Drug law enforcement efforts receive ample funding each year while drug treatment options remain shamefully underfunded. Many people who seek help for their problematic drug use are unable to access treatment, encountering insurance barriers, months-long wait lists, or programs that don't meet their needs. Far too many people are only able to access drug treatment as a result of an arrest or criminal conviction. DPA advocates expanding drug treatment access to meet need, as well as broadening the definition of drug treatment to include models of care that incorporate harm reduction principles and prioritize health, safety, and improving quality of life over strict abstinence. We are changing the national dialogue around treatment by raising awareness about proven drug treatment models, like heroin assisted treatment, that have been researched and employed successfully abroad but are still not available in the United States. Through these efforts, we are laying the foundation for more diverse and effective drug treatment options.
Harm reduction services and syringe exchange are more than just a prevention strategy. Access to these vital services enables HIV testing, linkage to care and other critical health/social services, as well as affirming the human rights and dignity of people who use drugs.
Advocates: Public Health Goals Are Positive, But Overreliance on Law Enforcement Destined to Fail
Obama Administration Urged to Take More Meaningful Steps to Treat Drug Use as a Health Issue
Washington, D.C. – The Obama Administration announced a new program today to fund “public health-public safety partnerships” to address the heroin and prescription opioid crisis. The new program would hire 15 drug intelligence officers and 15 health policy analysts to work within High Intensity Drug Trafficking Area (HIDTA) programs. The drug intelligence officers are expected to gather information on trafficking patterns and trends for street-level law enforcement.
Advocates Urge the Governor to Sign the Bill and Embrace Evidence-based, Public Health Approaches to Addressing Opioid Use and Overdose
Albany — Yesterday, the New York State Senate passed legislation supporting the use of medication assisted treatment in drug courts. The bill -- S.4239-B (Murphy) /A.6255-B (Rosenthal) -- passed the Assembly with overwhelming support last month.
On April 7, 2015, Ethan Nadelmann, Executive Director of the Drug Policy Alliance, presented oral testimony in support of sections 11-20 of SB275 at a hearing of the Nevada State Senate Revenue and Economic Development Committee. Nadelmann also submitted complementary written testimony. SB275 would create a four-year heroin-assisted treatment pilot program—the first in the United States. Heroin-assisted treatment is a feasible, effective, and cost-saving strategy for reducing drug use and drug-related harm among long-term heroin users for whom other treatment programs have failed.
International Experts to Testify on Incontrovertible Scientific Evidence Demonstrating Heroin-assisted Treatment is a Feasible, Proven, and Cost-Effective Intervention
Today, the Nevada State Senate will hold the first-ever legislative hearing on heroin-assisted treatment. Senate Bill 275, which would establish a four-year pilot program, will be heard in the Revenue and Economic Development Committee at 3:30 p.m. today.
Heroin-assisted treatment, also known as heroin maintenance, is an effective, and cost-saving strategy for reducing drug use and drug-related harm among long-term heroin users for whom other treatment programs, like residential rehabilitation or methadone, have failed.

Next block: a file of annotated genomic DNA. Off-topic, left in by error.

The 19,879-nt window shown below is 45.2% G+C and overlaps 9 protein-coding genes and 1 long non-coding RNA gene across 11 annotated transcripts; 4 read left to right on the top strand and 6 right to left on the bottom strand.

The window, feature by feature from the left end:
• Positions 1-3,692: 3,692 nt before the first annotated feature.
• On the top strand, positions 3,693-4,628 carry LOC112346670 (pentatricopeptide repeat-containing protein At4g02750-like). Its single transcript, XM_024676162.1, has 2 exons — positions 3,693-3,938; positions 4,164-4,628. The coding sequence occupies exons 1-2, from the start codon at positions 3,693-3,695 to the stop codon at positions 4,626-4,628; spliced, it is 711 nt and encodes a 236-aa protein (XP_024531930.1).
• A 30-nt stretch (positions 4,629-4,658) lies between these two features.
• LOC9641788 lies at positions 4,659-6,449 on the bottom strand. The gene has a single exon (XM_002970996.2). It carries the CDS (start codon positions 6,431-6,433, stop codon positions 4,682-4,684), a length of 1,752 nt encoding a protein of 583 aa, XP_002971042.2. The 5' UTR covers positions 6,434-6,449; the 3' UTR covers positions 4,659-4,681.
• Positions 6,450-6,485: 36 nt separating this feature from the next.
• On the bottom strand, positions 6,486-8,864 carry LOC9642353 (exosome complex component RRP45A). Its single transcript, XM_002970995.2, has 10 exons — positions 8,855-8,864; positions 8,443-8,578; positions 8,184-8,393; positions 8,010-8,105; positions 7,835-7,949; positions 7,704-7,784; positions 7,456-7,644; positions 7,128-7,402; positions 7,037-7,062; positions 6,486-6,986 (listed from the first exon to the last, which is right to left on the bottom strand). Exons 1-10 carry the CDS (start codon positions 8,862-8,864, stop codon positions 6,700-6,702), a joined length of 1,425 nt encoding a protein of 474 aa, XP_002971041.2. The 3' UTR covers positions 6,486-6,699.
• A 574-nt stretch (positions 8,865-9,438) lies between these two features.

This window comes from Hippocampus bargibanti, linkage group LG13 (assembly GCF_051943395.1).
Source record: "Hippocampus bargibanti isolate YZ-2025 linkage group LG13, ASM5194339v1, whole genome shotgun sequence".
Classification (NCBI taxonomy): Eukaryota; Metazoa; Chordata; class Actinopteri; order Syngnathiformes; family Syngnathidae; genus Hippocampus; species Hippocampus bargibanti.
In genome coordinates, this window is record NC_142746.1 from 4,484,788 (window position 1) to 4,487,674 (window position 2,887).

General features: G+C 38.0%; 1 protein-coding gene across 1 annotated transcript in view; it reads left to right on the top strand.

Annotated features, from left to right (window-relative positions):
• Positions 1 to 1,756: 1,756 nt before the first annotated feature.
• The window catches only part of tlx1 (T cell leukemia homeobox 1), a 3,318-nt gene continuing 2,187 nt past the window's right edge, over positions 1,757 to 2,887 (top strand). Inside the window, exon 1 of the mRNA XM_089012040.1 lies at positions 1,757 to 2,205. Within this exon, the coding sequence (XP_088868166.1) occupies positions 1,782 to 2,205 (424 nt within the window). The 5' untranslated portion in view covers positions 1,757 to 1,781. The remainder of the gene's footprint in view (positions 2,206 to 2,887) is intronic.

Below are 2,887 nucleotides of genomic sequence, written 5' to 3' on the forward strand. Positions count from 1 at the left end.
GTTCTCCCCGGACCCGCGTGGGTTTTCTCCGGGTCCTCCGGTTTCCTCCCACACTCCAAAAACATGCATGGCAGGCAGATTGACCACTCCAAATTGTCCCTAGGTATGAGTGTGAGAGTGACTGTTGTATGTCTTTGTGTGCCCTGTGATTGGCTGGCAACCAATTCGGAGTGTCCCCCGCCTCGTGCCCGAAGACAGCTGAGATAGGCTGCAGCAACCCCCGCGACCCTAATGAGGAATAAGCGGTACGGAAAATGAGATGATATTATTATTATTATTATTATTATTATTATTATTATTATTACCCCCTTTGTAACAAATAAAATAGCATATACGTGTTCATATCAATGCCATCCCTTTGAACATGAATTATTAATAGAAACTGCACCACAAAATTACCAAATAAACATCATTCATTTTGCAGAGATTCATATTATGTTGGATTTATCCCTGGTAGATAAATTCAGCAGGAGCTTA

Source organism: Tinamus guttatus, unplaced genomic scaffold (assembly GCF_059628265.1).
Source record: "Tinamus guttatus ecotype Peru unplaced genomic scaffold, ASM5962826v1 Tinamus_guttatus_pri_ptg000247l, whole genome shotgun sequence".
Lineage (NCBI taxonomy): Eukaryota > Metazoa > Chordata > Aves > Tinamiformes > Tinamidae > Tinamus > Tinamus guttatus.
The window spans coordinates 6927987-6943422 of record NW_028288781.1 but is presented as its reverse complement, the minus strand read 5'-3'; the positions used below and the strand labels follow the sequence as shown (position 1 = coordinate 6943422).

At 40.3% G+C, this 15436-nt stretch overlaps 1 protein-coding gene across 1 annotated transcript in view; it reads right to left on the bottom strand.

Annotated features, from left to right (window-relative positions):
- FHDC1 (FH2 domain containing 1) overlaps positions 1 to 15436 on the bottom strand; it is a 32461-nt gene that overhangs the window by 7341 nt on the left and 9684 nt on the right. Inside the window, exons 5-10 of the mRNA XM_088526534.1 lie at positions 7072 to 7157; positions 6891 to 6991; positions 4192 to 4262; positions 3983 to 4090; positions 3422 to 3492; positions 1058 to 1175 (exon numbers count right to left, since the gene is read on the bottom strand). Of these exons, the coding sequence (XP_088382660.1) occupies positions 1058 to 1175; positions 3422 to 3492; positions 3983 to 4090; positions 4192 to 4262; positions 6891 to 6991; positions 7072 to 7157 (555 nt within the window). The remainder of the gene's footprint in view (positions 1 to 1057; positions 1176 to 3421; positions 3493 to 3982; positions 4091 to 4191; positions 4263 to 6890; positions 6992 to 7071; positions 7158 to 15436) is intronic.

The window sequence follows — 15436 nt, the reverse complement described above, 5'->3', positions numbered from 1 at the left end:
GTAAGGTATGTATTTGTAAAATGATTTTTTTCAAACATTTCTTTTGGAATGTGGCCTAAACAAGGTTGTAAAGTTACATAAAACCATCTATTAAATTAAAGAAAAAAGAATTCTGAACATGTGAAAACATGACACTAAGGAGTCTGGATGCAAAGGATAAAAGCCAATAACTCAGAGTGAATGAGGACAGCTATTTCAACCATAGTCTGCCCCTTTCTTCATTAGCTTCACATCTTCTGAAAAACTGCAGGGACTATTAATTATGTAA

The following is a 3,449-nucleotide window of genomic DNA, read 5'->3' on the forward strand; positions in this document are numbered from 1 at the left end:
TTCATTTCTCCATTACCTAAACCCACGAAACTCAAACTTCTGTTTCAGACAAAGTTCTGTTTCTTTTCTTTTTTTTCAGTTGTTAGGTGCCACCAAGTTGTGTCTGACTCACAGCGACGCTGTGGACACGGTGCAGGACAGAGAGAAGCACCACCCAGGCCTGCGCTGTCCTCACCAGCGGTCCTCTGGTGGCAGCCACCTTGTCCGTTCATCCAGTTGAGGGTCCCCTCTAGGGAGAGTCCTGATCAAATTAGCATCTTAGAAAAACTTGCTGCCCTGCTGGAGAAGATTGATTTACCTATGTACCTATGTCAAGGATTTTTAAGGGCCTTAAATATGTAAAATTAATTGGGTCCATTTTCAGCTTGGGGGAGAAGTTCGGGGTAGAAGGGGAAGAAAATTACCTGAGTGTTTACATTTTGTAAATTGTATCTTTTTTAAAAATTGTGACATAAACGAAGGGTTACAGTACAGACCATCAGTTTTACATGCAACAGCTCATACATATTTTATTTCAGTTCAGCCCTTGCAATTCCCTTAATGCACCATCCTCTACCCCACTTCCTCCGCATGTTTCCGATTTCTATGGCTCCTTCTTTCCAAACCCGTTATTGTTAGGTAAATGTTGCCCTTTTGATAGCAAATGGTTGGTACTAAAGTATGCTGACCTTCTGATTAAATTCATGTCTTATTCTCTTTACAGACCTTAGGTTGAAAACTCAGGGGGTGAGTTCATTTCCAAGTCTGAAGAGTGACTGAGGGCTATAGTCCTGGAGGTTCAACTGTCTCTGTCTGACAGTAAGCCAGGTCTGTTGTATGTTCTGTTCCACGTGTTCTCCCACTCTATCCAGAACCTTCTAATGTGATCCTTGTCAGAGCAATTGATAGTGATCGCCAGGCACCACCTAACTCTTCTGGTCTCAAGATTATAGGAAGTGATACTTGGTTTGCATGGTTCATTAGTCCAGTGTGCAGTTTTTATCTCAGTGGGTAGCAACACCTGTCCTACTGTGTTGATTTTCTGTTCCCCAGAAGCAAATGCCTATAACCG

Senate Bill 275 Would Create a Four-year Pilot Program
Heroin-assisted Treatment Programs Have Proven Successful in Reducing Overdoses, Disease and Crime in Numerous Countries, Including Germany, UK, Spain, Canada and more
Last week, Nevada State Senator Richard Segerblom introduced groundbreaking legislation, Senate Bill 275, which creates a four-year heroin-assisted treatment pilot project.
Heroin-assisted treatment, also known as heroin maintenance, refers to the supervised administration by a doctor of pharmaceutical-grade heroin (diacetylmorphine) to a small group of chronic heroin users who have failed more traditional forms of treatment including abstinence-based models and medication such as methadone.
Members of the Affected Community, International Experts, Treatment Providers, State Leaders and Physicians Gather to Discuss Opioid Use, Harm Reduction Strategies, Overdose Prevention, Supervised Injection Facilities, Heroin Assisted Treatment and Best Practices From Around the World
Daylong Symposium to be Held at Denver’s History Colorado Center, Thursday, March 5, 8:30 a.m. – 4:30 p.m.
Denver, CO – The Drug Policy Alliance, Harm Reduction Action Center and the Center for Public Health Practice will convene stakeholders to deliberate on the current impact of opioids and more effective responses to opioid use and dependency in Colorado. The Opioid Symposium is a daylong event on Thursday, March 5th at the History Colorado Center in Denver.
Global Commission on Drug Policy
This report reflects a new evolution in the thinking of the Global Commission, which includes Kofi Annan, Richard Branson, and the former presidents of Brazil, Chile, Colombia, Mexico, Poland, Portugal and Switzerland. They not only reiterate their demands for decriminalization, alternatives to incarceration, and greater emphasis on public health approaches – but now also call for responsible legal regulation of currently-illegal drugs.
DPA opposes efforts to criminalize and incarcerate people simply for using or possessing prescription drugs for non-medical purposes. Instead, we recommend policies that deal with prescription drug use and misuse from a health-oriented perspective.